Christian Lamb, who is one of the last surviving WW2 Wren Officers, looked thrilled as she soared into the air in the two-seater training aircraft – eight decades after hitching a lift in one when she missed her train. Mrs Lamb, who lives in London, was watched by her family and friends as she re-lived her daring flight at the Shuttleworth Trust ‘Circus’ Air Show.
The author, who joined the Women’s Royal Naval Service at the age of 19, had been on a course in Bath when she missed her return train back to her plotting and operations base in Plymouth. Luckily, Christian, who was a Plotting and Operations officer in the Battle of the Atlantic and later worked on D DAY Landing craft maps, was saved by a “delightful Polish officer” who she had met at a party the night before and he gave her a ride in the back of his plane.
Mrs Lamb recalled how she had to sit on her parachute in the back and the trip was made extra-thrilling by the pilot “dive-bombing cows.”
She wrote in her memoir, Beyond the Sea, “I could not believe my luck when I was saved by a delightful Polish officer with whom I had met at a party the night before. He astonished me by saying, 'Shall I take you back in the old crate?' I was nearly speechless when I realised, he meant his aeroplane. I stammered out my rapturous acceptance!"
"This episode may sound quite ordinary now but then it was quite the most daring episode in my life. My rescuer was, I suppose, an instructor because he had at his disposal a Miles Magister training plane, with just two seats, one behind the other – in the open air of course.”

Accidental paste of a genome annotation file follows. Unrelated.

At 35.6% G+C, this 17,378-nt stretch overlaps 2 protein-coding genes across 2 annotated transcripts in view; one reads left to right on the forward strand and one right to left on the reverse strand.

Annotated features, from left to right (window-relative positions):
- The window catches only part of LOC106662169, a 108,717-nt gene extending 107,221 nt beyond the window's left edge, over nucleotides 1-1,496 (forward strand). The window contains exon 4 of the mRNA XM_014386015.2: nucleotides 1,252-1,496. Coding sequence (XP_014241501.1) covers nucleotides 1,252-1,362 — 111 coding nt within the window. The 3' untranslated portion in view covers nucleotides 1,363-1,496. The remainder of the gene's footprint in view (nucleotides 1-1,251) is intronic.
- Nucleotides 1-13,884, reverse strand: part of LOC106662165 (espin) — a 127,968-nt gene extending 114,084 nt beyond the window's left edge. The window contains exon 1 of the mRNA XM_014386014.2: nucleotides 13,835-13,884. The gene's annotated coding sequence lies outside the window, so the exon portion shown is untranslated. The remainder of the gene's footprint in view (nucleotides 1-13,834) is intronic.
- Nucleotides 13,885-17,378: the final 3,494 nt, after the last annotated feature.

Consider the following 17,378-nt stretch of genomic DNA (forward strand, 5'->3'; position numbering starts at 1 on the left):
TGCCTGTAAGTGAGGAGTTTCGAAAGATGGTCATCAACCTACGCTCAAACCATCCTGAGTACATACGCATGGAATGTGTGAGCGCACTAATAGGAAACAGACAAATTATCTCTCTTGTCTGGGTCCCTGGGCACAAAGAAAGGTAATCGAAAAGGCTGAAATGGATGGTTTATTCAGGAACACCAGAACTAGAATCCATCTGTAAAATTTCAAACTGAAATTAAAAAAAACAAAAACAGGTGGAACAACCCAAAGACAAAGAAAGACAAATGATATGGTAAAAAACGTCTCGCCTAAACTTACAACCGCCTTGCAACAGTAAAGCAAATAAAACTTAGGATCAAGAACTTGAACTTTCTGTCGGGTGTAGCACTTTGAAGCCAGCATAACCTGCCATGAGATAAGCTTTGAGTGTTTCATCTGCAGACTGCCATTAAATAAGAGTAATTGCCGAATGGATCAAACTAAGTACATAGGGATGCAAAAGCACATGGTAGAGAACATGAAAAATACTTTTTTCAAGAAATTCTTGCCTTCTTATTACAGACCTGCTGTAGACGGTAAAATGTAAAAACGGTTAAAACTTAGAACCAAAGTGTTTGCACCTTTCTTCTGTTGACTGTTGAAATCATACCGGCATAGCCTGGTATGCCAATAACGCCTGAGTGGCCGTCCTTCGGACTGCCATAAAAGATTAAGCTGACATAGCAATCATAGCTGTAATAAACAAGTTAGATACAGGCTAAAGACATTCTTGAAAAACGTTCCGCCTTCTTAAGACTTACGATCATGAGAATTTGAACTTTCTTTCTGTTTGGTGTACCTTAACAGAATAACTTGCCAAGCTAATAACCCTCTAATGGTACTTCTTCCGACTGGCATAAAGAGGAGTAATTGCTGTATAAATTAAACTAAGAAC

“I had to sit on my parachute in the back and we set off in fine style looking out for and overtaking the train I had missed. My pilot tried to give me some good frights en-route and make the trip extra thrilling by dive bombing cows or anything else that took his fancy. I had been hoping that he might loop the loop for an extra show off, but perhaps it was just as well that he didn’t, or I might have fallen out.”
“Flying in an open plane, low down over the River Tamar and seeing the whole estuary and coast as on a map, was an experience I’d like to relive even today.”
Christian said yesterday (Sunday), the flight was “a lot noisier” than she remembered, but an “incredible” experience. “When I wrote that in my book two years ago, I never dreamed I would actually get to go up in one again and certainly not at 103,” she said.
"That was the most incredible and never to be repeated experience, to be so free up in the air and the wind in my face, it was thrilling and I feel so lucky to have had this chance again at 103!"
Our Story Appeared In